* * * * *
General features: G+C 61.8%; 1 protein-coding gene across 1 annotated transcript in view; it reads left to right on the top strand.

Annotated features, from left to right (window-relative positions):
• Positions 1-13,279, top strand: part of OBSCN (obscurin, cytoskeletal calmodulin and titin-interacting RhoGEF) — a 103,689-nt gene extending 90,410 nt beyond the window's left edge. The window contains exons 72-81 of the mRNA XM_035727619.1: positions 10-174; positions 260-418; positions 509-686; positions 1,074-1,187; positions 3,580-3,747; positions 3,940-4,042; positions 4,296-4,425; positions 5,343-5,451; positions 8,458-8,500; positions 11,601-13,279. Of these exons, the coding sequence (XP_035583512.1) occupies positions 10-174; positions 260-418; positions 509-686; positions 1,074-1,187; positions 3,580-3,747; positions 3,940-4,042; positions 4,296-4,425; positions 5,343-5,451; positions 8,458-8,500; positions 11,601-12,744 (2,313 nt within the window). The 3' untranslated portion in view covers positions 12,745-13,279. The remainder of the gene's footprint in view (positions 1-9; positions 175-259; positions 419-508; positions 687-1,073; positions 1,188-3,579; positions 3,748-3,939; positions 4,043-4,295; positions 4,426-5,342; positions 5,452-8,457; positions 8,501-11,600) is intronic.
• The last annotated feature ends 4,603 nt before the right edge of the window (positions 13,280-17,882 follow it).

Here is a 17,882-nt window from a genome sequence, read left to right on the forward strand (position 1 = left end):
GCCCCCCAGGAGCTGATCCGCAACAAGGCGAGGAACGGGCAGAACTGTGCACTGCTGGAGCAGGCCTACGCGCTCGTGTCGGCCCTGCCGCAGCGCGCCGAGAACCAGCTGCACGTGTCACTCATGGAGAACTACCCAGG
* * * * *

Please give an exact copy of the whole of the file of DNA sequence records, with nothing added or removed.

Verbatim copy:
General features: G+C 61.8%; 1 protein-coding gene across 1 annotated transcript in view; it reads left to right on the top strand.

Annotated features, from left to right (window-relative positions):
• Positions 1-13,279, top strand: part of OBSCN (obscurin, cytoskeletal calmodulin and titin-interacting RhoGEF) — a 103,689-nt gene extending 90,410 nt beyond the window's left edge. The window contains exons 72-81 of the mRNA XM_035727619.1: positions 10-174; positions 260-418; positions 509-686; positions 1,074-1,187; positions 3,580-3,747; positions 3,940-4,042; positions 4,296-4,425; positions 5,343-5,451; positions 8,458-8,500; positions 11,601-13,279. Of these exons, the coding sequence (XP_035583512.1) occupies positions 10-174; positions 260-418; positions 509-686; positions 1,074-1,187; positions 3,580-3,747; positions 3,940-4,042; positions 4,296-4,425; positions 5,343-5,451; positions 8,458-8,500; positions 11,601-12,744 (2,313 nt within the window). The 3' untranslated portion in view covers positions 12,745-13,279. The remainder of the gene's footprint in view (positions 1-9; positions 175-259; positions 419-508; positions 687-1,073; positions 1,188-3,579; positions 3,748-3,939; positions 4,043-4,295; positions 4,426-5,342; positions 5,452-8,457; positions 8,501-11,600) is intronic.
• The last annotated feature ends 4,603 nt before the right edge of the window (positions 13,280-17,882 follow it).

Here is a 17,882-nt window from a genome sequence, read left to right on the forward strand (position 1 = left end):
GCCCCCCAGGAGCTGATCCGCAACAAGGCGAGGAACGGGCAGAACTGTGCACTGCTGGAGCAGGCCTACGCGCTCGTGTCGGCCCTGCCGCAGCGCGCCGAGAACCAGCTGCACGTGTCACTCATGGAGAACTACCCAGG